Fairport Convention (1983)

fairport-rating1The most distinctive and satisfying folk-rock LPs since the Byrds’ first. Emerging in the late Sixties, the English Fairports were built around singer Sandy Denny and guitarist/vocalist Richard Thompson; they combined a timeless lyricism, an archivist’s purism, rock & roll punch, Cajun good times, superb original songs and a sense of humor that led to marvelously idiosyncratic readings of obscure Dylan tunes. Their emotional commitment to their material was extraordinary. Had the Band been British, this is what it might have sounded like.
fairport-rating2Well-thought-out traditional fare, but save for Denny’s astonishingly passionate “Matty Groves,” lacking in excitement.
fairport-rating3Denny had left the group (Thompson would leave after Full House); she later made decent LPs with Fotheringay and the Bunch, plus two inconsistent solo discs, rejoining an in-name-only Fairport in 1975 for two desultory sets on Island (her best performance after Liege and Lief came with “The Battle of Evermore,” on Led Zeppelin’s Zo-So LP). Only Thompson’s haunted “Sloth” rescues Full House from tedium; Nine, which followed other forgettable Fairport albums, is tedium itself.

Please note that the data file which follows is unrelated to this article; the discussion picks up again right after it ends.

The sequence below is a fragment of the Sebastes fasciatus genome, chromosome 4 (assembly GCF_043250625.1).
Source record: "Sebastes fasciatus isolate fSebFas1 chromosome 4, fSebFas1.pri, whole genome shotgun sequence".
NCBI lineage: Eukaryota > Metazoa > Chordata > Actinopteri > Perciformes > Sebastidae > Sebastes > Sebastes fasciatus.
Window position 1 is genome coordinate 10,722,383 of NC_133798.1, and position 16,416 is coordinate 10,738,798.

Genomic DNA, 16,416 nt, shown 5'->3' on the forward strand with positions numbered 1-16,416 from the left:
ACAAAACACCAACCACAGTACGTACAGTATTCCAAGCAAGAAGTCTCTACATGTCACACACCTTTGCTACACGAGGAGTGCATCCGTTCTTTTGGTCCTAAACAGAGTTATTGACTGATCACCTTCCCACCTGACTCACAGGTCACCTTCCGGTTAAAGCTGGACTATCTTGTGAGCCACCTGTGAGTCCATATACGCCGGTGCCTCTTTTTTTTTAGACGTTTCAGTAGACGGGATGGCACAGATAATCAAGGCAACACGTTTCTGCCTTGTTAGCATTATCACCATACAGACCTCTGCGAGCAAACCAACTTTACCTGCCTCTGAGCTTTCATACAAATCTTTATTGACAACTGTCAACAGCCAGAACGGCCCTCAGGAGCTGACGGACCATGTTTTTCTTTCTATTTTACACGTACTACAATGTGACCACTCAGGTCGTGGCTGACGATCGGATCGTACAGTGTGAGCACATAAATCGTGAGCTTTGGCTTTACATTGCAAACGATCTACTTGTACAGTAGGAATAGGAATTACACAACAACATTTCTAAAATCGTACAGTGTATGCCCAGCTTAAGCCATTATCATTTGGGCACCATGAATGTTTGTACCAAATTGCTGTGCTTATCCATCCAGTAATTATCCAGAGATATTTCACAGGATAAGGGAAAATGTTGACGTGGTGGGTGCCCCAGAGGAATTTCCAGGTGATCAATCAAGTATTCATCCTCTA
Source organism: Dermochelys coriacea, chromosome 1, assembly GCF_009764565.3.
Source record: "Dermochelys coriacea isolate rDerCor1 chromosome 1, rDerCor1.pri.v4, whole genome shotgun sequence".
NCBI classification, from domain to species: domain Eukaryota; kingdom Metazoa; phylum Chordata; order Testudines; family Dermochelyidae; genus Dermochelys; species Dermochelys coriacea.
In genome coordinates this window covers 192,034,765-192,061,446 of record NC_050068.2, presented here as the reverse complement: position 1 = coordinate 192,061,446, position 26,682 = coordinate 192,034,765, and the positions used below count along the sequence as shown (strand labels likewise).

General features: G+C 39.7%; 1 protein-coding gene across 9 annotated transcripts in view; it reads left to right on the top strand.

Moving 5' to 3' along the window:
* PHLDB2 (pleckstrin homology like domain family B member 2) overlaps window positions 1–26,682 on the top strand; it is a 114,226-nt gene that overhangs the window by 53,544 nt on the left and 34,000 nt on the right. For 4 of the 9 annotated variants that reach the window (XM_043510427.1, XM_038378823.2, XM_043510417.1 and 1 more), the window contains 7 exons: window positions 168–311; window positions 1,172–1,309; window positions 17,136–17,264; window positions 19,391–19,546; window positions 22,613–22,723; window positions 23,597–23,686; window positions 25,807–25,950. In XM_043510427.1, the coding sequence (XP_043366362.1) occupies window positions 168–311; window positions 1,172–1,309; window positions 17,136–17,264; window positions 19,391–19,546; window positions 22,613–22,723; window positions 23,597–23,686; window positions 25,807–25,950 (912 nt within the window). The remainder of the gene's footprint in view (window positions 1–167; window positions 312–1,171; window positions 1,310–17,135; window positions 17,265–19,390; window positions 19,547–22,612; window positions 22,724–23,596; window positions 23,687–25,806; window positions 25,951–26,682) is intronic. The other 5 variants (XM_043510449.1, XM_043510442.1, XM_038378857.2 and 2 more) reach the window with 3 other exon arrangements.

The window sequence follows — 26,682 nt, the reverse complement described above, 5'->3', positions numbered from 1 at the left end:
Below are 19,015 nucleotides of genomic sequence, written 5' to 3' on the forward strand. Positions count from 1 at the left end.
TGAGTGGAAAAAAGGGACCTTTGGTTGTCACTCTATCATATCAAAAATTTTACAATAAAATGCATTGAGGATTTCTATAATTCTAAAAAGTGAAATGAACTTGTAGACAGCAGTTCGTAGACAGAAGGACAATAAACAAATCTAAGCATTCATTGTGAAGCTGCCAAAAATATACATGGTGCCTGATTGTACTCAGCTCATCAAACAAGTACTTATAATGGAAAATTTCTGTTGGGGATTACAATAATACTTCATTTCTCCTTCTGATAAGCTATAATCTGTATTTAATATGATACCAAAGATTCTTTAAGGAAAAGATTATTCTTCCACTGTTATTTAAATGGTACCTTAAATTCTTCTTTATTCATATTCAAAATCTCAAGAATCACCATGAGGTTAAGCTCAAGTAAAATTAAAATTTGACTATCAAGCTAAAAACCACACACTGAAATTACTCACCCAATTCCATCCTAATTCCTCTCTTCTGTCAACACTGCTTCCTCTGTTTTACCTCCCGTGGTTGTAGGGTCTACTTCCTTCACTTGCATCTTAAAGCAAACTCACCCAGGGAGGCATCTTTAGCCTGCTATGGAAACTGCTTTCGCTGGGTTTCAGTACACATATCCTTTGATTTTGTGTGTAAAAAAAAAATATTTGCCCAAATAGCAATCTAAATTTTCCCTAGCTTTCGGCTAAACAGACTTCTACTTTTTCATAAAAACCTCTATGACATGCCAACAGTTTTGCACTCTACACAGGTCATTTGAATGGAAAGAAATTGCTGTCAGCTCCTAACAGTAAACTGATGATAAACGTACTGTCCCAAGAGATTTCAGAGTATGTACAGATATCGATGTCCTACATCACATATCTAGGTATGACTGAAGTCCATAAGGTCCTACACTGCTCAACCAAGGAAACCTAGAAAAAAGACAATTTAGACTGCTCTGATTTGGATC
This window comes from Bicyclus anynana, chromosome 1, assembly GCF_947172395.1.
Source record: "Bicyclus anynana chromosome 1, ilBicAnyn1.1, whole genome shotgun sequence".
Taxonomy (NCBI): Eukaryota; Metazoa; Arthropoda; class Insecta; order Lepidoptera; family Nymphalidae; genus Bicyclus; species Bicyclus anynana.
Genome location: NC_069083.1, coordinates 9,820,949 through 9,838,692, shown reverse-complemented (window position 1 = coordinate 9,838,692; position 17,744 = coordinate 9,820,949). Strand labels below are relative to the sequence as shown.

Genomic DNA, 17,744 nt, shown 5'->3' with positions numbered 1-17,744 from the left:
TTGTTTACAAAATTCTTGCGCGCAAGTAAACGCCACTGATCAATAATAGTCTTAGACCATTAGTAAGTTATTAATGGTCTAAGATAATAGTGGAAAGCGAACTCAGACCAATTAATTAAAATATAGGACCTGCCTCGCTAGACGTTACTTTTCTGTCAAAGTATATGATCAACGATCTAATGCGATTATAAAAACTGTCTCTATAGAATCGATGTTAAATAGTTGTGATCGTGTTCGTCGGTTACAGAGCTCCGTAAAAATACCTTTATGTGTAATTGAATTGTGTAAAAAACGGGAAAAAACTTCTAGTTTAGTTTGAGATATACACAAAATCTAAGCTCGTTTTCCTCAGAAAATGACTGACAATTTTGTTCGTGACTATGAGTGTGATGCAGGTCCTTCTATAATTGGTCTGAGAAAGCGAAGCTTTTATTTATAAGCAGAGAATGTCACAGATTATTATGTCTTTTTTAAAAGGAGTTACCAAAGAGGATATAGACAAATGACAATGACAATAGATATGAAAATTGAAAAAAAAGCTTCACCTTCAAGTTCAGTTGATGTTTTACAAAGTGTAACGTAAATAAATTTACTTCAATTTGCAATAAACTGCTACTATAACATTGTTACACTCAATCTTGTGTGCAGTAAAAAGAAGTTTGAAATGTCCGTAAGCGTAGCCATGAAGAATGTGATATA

fairport-rating4Two discs that collect much of the best of the first three albums, plus highlights of later LPs (“Sloth”) and solo projects. Eminently listenable and enduring.

The New Rolling Stone Record Guide, edited by Dave Marsh and John Swenson, 1983


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